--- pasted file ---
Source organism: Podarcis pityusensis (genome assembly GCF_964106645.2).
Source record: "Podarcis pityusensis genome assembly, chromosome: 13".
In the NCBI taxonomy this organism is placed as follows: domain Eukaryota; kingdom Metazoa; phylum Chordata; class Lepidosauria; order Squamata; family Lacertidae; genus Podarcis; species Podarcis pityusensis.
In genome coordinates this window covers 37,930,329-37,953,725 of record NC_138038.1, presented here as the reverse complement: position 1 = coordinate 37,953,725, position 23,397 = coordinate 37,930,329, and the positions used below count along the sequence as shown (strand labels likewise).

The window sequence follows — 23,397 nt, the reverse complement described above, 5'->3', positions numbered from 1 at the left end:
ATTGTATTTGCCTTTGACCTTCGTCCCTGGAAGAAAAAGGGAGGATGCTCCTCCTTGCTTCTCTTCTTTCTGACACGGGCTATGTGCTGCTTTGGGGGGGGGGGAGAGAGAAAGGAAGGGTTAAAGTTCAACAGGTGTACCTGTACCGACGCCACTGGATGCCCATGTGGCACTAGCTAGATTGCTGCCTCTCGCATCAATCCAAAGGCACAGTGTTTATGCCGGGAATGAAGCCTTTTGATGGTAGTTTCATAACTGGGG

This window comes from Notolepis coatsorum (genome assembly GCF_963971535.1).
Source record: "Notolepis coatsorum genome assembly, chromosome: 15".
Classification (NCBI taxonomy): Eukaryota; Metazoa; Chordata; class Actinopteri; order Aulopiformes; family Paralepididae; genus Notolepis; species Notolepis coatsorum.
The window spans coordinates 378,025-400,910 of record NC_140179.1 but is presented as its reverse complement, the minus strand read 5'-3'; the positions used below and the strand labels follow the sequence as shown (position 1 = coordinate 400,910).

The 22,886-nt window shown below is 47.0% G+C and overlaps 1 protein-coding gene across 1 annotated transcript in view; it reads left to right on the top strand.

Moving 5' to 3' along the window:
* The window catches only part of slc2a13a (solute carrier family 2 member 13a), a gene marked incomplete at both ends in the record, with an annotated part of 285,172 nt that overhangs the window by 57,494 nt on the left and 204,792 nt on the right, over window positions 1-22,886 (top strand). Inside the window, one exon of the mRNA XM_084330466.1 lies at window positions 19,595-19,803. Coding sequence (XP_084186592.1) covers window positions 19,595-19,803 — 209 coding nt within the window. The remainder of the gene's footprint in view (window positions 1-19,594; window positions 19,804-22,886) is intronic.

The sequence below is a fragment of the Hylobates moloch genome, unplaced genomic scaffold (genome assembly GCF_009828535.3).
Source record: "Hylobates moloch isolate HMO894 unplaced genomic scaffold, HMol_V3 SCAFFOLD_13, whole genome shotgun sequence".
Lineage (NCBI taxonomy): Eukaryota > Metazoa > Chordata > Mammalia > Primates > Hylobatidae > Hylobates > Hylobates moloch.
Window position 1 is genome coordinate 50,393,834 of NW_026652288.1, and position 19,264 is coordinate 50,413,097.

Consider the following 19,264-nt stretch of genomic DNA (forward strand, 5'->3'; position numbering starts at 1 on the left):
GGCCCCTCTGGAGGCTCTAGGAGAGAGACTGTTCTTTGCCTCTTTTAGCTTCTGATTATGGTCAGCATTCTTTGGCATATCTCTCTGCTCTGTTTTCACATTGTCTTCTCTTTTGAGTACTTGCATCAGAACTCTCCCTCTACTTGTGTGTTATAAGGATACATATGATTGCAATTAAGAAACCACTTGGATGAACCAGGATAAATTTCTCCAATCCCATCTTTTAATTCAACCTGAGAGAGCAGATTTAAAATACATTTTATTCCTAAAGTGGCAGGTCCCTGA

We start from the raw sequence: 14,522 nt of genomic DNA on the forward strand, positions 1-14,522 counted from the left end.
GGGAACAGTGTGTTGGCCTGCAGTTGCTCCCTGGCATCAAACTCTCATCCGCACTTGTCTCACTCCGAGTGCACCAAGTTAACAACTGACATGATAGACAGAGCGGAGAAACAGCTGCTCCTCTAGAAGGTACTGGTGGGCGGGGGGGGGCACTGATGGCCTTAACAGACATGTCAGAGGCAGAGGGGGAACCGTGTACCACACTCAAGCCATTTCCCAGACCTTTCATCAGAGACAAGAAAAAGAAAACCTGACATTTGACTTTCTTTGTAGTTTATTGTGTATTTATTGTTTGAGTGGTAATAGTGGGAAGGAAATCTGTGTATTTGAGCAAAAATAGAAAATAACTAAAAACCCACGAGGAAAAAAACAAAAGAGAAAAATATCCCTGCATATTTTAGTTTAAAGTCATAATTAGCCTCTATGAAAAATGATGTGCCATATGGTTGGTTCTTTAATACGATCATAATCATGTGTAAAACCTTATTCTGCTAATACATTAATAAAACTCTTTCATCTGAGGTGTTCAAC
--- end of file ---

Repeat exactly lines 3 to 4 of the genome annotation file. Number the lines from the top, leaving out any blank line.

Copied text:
In the NCBI taxonomy this organism is placed as follows: domain Eukaryota; kingdom Metazoa; phylum Chordata; class Lepidosauria; order Squamata; family Lacertidae; genus Podarcis; species Podarcis pityusensis.
In genome coordinates this window covers 37,930,329-37,953,725 of record NC_138038.1, presented here as the reverse complement: position 1 = coordinate 37,953,725, position 23,397 = coordinate 37,930,329, and the positions used below count along the sequence as shown (strand labels likewise).